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Physics 500 Classical Mechanics

I. Survey of elementary principles

1. Mechanics of a particle
2. Mechanics of a system of particles
3. DAlembert principle and Lagranges equations
II. Variational principles
1.Hamiltons principle
2.Calculus of variations
3.Conservation theorems
III. The central force problem
1.Two-body problems and the equivalent one-body problem
2.The Kepler problem and planetary motion
3.Conserved quantities in the Kepler problem: the Laplace-Runge-Lenz vector
4.Scattering by a central force
5.The three-body problem with applications to the Sun-Earth-Moon system
6.Lagrange points of the Sun-Earth system and space exploration
IV. Rigid body motion
1.Rotations and orthogonal transformations
2.Euler angles and rotation matrices as elements of the Lie group SO(3)
3.Infinitesimal rotations and their generators as elements of the Lie algebra so(3)
4.Mechanics of rotating systems. The Coriolis effect and satellite motion
5.Eulers equations of motion
6.The heavy symmetrical top and gyroscopes
7.Precession and wobbling of the Earth
V. Oscillations
1.The eigenvalue equation
2.Normal modes
3.Applications to vibrations of molecules
4.Forced vibrations
VI. Special theory of relativity
1.Basic postulates
2.Lorentz transformations
3.The addition formula and Thomas precession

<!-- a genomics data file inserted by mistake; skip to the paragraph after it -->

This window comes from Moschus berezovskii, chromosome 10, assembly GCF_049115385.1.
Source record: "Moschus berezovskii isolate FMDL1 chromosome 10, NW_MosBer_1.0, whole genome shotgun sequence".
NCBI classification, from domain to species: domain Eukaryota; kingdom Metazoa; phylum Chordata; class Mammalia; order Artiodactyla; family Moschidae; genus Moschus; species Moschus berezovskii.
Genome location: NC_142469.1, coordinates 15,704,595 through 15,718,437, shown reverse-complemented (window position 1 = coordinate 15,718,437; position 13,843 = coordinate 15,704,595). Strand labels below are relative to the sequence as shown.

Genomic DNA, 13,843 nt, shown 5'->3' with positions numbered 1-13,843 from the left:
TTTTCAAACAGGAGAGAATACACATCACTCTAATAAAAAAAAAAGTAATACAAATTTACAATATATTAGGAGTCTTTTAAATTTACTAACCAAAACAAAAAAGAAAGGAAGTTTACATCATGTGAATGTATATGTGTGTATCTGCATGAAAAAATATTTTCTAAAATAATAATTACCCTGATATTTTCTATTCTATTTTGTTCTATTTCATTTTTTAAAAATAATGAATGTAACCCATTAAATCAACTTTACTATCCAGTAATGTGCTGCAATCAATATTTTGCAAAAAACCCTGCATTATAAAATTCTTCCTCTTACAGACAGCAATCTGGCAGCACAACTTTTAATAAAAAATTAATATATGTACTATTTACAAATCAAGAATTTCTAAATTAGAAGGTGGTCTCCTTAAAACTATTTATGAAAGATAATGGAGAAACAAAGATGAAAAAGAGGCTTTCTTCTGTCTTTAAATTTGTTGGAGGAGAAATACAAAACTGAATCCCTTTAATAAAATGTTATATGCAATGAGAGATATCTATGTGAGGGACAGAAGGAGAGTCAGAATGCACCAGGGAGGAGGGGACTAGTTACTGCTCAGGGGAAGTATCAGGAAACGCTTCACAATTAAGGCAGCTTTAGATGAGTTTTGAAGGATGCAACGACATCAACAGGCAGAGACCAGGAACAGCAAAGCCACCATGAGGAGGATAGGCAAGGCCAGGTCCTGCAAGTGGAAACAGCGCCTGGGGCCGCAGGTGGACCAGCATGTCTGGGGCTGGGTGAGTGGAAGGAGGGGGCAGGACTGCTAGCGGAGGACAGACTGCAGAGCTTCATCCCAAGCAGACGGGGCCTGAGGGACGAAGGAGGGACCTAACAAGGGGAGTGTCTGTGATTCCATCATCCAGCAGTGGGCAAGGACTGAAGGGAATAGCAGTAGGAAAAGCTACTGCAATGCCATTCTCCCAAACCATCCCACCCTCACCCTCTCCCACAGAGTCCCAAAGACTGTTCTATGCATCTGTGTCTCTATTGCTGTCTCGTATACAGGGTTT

4.Covariant formulation
5.Relativistic collisions
6.Relativistic forces and their difficulties. Lagrange formulation.
VII. Hamilton formulation
1.Hamiltons equations
2.Hamiltons formulation of relativistic mechanics
3.Principle of least action
VIII. Canonical transformations
1.Equations of canonical transformations
2.Symplectic approach to canonical transformations
3.Poisson brackets and relation to commutators in quantum mechanics

4.Dynamic symmetry groups in classical mechanics.

IX. Hamilton-Jacobi theory
1.Hamilton-Jacobi equations
2.Action-angle variables
X. Classical chaos
1.Periodic motion
2.Kolmogorov-Arnold-Moser theorem
4.Chaotic trajectories and Liapunov exponent
5.Poincare maps
6.Henon-Heiles Hamiltonian
7.Fractals and dimensionality
XI. Continuous systems
1.The Lagrangean formulation for continuous systems
2.The Hamiltonian formulation for continuous systems
3.Strings and membranes

502 Electrodynamics
Electrostatics: Gauss' law, potential, Poisson eq, surface charge, Green's function with
boundary values, capacitance